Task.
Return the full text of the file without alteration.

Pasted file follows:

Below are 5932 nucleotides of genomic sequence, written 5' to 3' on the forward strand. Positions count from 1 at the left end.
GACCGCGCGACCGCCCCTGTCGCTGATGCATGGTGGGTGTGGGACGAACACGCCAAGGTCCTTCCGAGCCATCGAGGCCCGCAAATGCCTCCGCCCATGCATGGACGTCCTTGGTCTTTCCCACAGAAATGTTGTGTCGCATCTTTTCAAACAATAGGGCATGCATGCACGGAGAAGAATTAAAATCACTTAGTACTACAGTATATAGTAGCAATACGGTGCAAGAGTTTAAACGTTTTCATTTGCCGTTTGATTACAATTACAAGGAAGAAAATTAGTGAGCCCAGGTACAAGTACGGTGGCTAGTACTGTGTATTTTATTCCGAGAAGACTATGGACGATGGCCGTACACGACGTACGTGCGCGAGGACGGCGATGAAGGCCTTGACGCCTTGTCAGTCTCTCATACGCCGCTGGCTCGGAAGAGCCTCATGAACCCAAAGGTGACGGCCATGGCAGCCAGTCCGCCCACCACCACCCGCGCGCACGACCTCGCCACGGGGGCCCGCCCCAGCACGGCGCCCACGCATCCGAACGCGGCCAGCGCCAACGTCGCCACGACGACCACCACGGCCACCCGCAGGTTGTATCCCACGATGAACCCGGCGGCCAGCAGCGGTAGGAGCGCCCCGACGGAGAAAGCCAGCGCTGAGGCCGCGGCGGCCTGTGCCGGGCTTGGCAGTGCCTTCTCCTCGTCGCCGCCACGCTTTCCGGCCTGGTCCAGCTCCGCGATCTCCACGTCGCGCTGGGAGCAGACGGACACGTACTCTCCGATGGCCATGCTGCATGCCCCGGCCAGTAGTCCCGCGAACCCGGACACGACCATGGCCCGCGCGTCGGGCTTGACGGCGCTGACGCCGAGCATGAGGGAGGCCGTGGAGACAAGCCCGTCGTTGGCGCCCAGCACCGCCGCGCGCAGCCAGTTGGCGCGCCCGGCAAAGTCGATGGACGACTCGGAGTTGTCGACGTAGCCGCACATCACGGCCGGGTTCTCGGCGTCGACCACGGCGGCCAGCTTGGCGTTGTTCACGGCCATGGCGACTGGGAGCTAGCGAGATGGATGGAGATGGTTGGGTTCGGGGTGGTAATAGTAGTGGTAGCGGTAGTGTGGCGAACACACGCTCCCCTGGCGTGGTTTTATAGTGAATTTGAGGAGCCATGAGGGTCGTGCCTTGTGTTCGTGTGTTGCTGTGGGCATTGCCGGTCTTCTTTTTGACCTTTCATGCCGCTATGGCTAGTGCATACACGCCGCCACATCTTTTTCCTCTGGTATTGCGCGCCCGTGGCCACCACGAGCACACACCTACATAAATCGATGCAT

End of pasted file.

Below are 5932 nucleotides of genomic sequence, written 5' to 3' on the forward strand. Positions count from 1 at the left end.
GACCGCGCGACCGCCCCTGTCGCTGATGCATGGTGGGTGTGGGACGAACACGCCAAGGTCCTTCCGAGCCATCGAGGCCCGCAAATGCCTCCGCCCATGCATGGACGTCCTTGGTCTTTCCCACAGAAATGTTGTGTCGCATCTTTTCAAACAATAGGGCATGCATGCACGGAGAAGAATTAAAATCACTTAGTACTACAGTATATAGTAGCAATACGGTGCAAGAGTTTAAACGTTTTCATTTGCCGTTTGATTACAATTACAAGGAAGAAAATTAGTGAGCCCAGGTACAAGTACGGTGGCTAGTACTGTGTATTTTATTCCGAGAAGACTATGGACGATGGCCGTACACGACGTACGTGCGCGAGGACGGCGATGAAGGCCTTGACGCCTTGTCAGTCTCTCATACGCCGCTGGCTCGGAAGAGCCTCATGAACCCAAAGGTGACGGCCATGGCAGCCAGTCCGCCCACCACCACCCGCGCGCACGACCTCGCCACGGGGGCCCGCCCCAGCACGGCGCCCACGCATCCGAACGCGGCCAGCGCCAACGTCGCCACGACGACCACCACGGCCACCCGCAGGTTGTATCCCACGATGAACCCGGCGGCCAGCAGCGGTAGGAGCGCCCCGACGGAGAAAGCCAGCGCTGAGGCCGCGGCGGCCTGTGCCGGGCTTGGCAGTGCCTTCTCCTCGTCGCCGCCACGCTTTCCGGCCTGGTCCAGCTCCGCGATCTCCACGTCGCGCTGGGAGCAGACGGACACGTACTCTCCGATGGCCATGCTGCATGCCCCGGCCAGTAGTCCCGCGAACCCGGACACGACCATGGCCCGCGCGTCGGGCTTGACGGCGCTGACGCCGAGCATGAGGGAGGCCGTGGAGACAAGCCCGTCGTTGGCGCCCAGCACCGCCGCGCGCAGCCAGTTGGCGCGCCCGGCAAAGTCGATGGACGACTCGGAGTTGTCGACGTAGCCGCACATCACGGCCGGGTTCTCGGCGTCGACCACGGCGGCCAGCTTGGCGTTGTTCACGGCCATGGCGACTGGGAGCTAGCGAGATGGATGGAGATGGTTGGGTTCGGGGTGGTAATAGTAGTGGTAGCGGTAGTGTGGCGAACACACGCTCCCCTGGCGTGGTTTTATAGTGAATTTGAGGAGCCATGAGGGTCGTGCCTTGTGTTCGTGTGTTGCTGTGGGCATTGCCGGTCTTCTTTTTGACCTTTCATGCCGCTATGGCTAGTGCATACACGCCGCCACATCTTTTTCCTCTGGTATTGCGCGCCCGTGGCCACCACGAGCACACACCTACATAAATCGATGCAT